Is it a bird? Is it a plane? Is it a giant alien space cigar? Whatever it is, boffins are baffled

Or 'Oumuamua could just be a weird tail-less comet

oumuamua
Artist's impression of 'Oumuamua as a comet. Image credit: ESA/Hubble, NASA, ESO, M. Kornmesser

Pic 'Oumuamua, the odd elongated cigar-shaped interstellar object zipping through the Solar System, continues to flummox scientists.

What is that thing? At first, there were a group of fantasists who believed it was an alien starship. Those claims were quickly debunked by researchers who classified it as an interstellar asteroid.

Now another team of scientists reckon it’s actually a comet, according to a paper published in Nature on Wednesday.

Comets are small icy bodies that appear luminous with a glowing tail as the trapped volatile material buried beneath the ice melts and vaporizes in the Sun's heat, leaving tails of glittering dust and gas.

'Oumuamua, measuring over 200 metres along, was spotted last year in October, and had no signs of a comet tail despite being so close to the Sun. But its trajectory hints that it may be a comet – just a very inactive one.

"Unexpectedly, we found that 'Oumuamua was not slowing down as much as it should have due to just gravitational forces," said Marco Micheli, lead author of the study and a researcher at the European Space Agency’s Space Situational Awareness Near-Earth Object Coordination Centre in Italy.

Further analysis ruled out the possibility that the higher-than-expected speed was due to solar radiation pressure, frictional forces, interaction with the solar wind, or even its odd geometry.

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Instead, 'Oumuamua could be getting a gentle push from the release of gas pressure on its surface - a process known as outgassing in comets. The team still haven’t detected any signs of dust or a tail seen in more traditional comets, however.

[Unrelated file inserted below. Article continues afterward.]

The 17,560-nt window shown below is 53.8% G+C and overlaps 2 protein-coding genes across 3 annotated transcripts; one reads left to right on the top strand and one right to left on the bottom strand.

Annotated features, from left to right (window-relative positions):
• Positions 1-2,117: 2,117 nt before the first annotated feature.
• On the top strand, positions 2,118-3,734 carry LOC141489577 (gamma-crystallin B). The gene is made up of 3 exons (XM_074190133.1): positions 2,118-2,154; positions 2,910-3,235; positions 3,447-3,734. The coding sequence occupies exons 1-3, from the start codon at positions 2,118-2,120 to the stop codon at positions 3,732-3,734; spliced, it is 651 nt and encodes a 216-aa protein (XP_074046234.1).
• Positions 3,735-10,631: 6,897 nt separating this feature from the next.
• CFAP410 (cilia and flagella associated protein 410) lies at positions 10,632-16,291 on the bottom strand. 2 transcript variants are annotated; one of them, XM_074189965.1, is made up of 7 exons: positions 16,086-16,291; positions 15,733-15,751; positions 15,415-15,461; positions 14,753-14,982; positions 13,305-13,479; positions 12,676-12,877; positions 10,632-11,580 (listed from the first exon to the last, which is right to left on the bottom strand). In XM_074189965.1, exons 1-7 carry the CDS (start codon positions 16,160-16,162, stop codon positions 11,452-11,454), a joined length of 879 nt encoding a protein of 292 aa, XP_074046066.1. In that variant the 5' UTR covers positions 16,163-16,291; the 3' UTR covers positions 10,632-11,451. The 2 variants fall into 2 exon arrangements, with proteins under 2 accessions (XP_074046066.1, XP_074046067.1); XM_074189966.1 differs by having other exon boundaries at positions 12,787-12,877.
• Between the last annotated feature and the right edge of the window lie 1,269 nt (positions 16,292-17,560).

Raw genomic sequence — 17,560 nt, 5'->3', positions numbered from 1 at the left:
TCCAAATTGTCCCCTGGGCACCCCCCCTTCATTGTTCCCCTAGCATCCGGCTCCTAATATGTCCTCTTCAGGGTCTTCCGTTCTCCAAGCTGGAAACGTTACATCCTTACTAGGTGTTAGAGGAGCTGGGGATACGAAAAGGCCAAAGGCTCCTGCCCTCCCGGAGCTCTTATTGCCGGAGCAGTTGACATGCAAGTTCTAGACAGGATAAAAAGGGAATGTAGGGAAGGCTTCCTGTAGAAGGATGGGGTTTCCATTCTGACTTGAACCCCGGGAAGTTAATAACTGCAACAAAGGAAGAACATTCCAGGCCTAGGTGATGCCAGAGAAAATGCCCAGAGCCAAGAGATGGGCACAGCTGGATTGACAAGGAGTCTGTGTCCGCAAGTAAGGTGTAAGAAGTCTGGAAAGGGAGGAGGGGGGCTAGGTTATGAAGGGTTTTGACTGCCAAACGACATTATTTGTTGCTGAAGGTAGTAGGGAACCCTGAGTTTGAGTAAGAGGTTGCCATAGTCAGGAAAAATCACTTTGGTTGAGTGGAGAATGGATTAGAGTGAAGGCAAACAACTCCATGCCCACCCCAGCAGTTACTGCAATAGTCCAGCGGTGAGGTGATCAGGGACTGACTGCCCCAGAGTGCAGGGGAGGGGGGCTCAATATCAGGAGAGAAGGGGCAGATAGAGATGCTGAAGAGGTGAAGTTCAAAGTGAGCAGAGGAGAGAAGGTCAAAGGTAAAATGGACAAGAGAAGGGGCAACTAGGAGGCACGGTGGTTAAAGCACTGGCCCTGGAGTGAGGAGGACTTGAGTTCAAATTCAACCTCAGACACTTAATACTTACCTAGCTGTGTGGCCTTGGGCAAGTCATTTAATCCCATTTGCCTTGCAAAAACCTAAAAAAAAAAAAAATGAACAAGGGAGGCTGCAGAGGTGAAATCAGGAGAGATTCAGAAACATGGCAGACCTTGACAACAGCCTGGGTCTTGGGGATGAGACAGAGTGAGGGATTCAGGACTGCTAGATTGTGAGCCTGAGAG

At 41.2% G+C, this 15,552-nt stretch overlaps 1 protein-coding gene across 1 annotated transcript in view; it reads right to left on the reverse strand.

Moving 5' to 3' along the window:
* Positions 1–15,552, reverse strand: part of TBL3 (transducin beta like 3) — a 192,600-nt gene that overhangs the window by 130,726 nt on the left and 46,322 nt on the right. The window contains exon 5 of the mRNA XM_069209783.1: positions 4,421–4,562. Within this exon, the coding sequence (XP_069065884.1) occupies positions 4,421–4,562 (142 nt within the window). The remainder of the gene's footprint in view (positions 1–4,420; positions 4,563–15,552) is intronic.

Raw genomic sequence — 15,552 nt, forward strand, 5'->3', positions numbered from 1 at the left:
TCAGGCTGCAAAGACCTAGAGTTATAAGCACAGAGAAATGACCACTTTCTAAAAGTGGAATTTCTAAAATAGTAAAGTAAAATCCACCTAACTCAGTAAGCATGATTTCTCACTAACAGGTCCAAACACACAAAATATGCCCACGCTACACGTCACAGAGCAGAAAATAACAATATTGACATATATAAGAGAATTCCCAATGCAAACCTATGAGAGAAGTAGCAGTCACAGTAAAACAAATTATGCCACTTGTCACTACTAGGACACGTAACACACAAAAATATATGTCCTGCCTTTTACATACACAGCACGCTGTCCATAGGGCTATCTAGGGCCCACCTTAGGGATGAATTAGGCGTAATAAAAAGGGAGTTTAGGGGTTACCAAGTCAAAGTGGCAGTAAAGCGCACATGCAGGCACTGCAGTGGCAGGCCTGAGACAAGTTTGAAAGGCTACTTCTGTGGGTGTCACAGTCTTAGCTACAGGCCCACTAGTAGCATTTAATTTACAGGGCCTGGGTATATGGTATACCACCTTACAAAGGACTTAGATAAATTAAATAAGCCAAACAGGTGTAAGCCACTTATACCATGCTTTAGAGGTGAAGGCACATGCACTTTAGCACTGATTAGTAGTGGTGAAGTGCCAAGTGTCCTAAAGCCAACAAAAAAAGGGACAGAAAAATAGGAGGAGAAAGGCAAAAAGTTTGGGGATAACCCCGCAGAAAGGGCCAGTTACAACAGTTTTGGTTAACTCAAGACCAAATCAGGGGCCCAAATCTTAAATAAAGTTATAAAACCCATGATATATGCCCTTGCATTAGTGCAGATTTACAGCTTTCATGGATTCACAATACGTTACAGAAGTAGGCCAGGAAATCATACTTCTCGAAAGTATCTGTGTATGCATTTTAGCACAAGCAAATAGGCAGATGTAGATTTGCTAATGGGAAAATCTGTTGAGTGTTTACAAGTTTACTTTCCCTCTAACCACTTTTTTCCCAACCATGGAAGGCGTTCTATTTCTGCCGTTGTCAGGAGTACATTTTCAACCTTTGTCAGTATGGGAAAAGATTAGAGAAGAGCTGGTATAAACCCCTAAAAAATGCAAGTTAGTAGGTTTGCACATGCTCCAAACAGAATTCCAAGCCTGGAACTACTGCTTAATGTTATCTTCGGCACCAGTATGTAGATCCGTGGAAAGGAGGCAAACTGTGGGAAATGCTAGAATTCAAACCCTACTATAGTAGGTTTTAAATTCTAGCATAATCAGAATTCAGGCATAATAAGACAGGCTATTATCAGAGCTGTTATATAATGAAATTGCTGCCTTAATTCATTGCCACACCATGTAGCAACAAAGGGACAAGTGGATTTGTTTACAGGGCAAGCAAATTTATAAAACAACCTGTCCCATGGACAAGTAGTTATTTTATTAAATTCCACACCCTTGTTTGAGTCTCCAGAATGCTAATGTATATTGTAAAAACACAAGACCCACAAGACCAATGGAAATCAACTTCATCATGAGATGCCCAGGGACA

This could be down to its small size, since the object is only a couple hundred meters across. Perhaps 'Oumuamua is only releasing a tiny amount of dust, or maybe just pure gas, which would be difficult to see with telescopes.

“It was extremely surprising that 'Oumuamua first appeared as an asteroid, given that we expect interstellar comets should be far more abundant, so we have at least solved that particular puzzle,” said Olivier Hainaut, co-author of the paper and a researcher at the European Southern Observatory. “It is still a tiny and weird object, but our results certainly lean towards it being a comet and not an asteroid after all.”

'Oumuamua is an extremely rare object, and is believed to be the Solar System’s first interstellar visitor to be seen passing through. At the moment, it has flown past Jupiter’s orbit and in another four years, it’ll pass by Neptune and will finally exit back out into the open emptiness of interstellar space. ®




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